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Start Summit at Northeastern’s Portland campus focuses on inclusivity and welcoming new entrepreneurs to Maine

 The two-day event brought together faculty, staff, community partners and new Maine residents to brainstorm business ideas that can help people who moved from other countries.

Three people speaking to each other and gesturing at the Start Summit.
Dozens of people gathered at Northeastern University’s Portland campus for a Start Summit dedicated to creating community and business ideas to help new Mainers. Courtesy photo

Clarence Zulu lived in South Africa for over 30 years before moving to Portland, Maine.

Luckily for Zulu, the family housing him while he goes through the asylum process helped him adjust. They walked him through the process of getting a driver’s license, opening a bank account and enrolling in adult education courses. 

But settling in a new country can still be difficult.

When the family heard that Northeastern University’s Portland campus was hosting a business summit focused on helping people who’ve just immigrated to the state, they recommended Zulu attend. After all, he was an entrepreneur in South Africa.

Zulu used his own experiences at the Start Summit to help pitch an idea for an app that’s a “one-stop shop” for new Mainers, connecting them with local resources. He walked away from the summit with more than just an idea for a new business, but with hope for himself as a “new Mainer.”

“As Africans, we have this preconceived notion of America and how perfect it is,” Zulu said. “The whole process was a major culture shock.”

There were issues that he didn’t anticipate, he said.

“The whole summit was a wonderful experience, because I got to actually hear testimonials from people who have gone through what I’ve gone through and have made a success of their life,” Zulu said. “To be around people that are like-minded, that are very friendly, and that showed a lot of empathy and sympathy to my situation helped me, just gave me hope.”

Over the last few years, there have been more people like Zulu moving to Maine from outside the United States, according to data from the Office of Maine Refugee Services.

With this in mind, Northeastern partnered with the Greater Portland Immigrant Welcome Center to host a two-day Start Summit focused on inclusivity for people who’ve relocated to Maine from outside the United States. 

People sitting at tables at an event in Portland.
Dozens of people gathered at Northeastern University’s Portland campus for a Start Summit dedicated to creating community and business ideas to help new Mainers who came here from other countries. Courtesy photo

The goal was to bring together members of the community to brainstorm new entrepreneurial ideas that can help welcome these “new Mainers” to their new country and state.

“The theme for this Start Summit is part of a larger picture of what’s going on here in Maine,” said Terra Dunham, entrepreneurship program manager at Northeastern’s Roux Institute on the Portland campus. “It was a great way of integrating different groups on campus.”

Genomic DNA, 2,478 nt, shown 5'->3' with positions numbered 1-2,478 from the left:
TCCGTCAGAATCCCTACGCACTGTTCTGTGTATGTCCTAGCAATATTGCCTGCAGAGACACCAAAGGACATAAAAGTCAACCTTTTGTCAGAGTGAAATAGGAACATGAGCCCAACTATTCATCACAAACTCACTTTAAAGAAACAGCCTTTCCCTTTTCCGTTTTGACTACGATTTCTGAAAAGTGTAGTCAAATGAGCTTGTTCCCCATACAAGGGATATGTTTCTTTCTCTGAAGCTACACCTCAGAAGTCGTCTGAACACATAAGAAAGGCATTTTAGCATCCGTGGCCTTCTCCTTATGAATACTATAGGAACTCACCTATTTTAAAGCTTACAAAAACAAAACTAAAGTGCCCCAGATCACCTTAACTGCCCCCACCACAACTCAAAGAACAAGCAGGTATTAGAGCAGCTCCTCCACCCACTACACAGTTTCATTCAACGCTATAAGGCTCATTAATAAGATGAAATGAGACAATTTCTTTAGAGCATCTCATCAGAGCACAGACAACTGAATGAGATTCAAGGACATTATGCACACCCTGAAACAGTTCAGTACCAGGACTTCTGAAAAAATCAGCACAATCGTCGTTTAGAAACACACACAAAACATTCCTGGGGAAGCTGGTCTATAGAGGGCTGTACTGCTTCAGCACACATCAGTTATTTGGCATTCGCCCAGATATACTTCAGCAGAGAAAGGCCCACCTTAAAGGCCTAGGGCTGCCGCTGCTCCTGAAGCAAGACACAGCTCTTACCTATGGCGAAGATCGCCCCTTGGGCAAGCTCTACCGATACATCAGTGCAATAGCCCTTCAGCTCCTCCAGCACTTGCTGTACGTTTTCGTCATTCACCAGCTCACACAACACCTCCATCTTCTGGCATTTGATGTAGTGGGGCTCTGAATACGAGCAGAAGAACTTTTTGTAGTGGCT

The event attracted community members representing 21 countries. They kicked off the weekend with a discussion by Santiago Zindel, director of the Founder Residency Program at the Roux, about challenges people who’ve moved to Maine face. The next day, 29 people joined the startup portion of the event, featuring workshops on entrepreneurship and pitching a business.

Both new Mainers from other countries and people more familiar with the area joined the summit, resulting in six startup pitches to help immigrants new to the area.

One team pitched an idea for a credit card for new Mainers to build credit. Another included a platform to connect new Mainers to business owners to find work. And another proposed a platform where new Mainers could find community support, economic opportunities and resources.

“I was heartened by the general sense of inclusivity and respect with which the teams tackled the issues,” said Stella Hernandez, business hub director for the Greater Portland Welcome Center. “That’s a first step to good solutions in my mind. I was just so excited to hear the ideas they came up with in their solutions. I’d love to see some of them really happen (and was), so impressed by the Roux students who participated — just the coolest folks.”

The weekend was enlightening not only for newcomers, but also people from Maine. Jomkit Jujaroen was born in Thailand, but grew up in the Portland area and recently moved back. His team pitched an idea for a platform that connects Mainers looking for employment with employers, drawing on his perspective plus those of the new Mainers he met.

“I tried to draw some inspiration from things in my own life,” he said. “My family owns a restaurant and keeping the front room staffed can be a challenge. My idea was centered on new Mainers who need employment and small business owners who need workers.”

Miranda Shinn, a graduate student studying project management at the Portland campus, was part of the team that proposed an app to connect new Mainers with interpreter services.

“Hearing about other people and their stories that brought them to Maine was really intriguing,” Shinn said. “Hearing the struggles and triumphs was very nice because you really got to see someone else’s way of life. … It was very interesting and humbling to hear the stories and be able to contribute in a way that seems like we’re moving the needle forward in terms of bringing great talent here to that state of Maine.”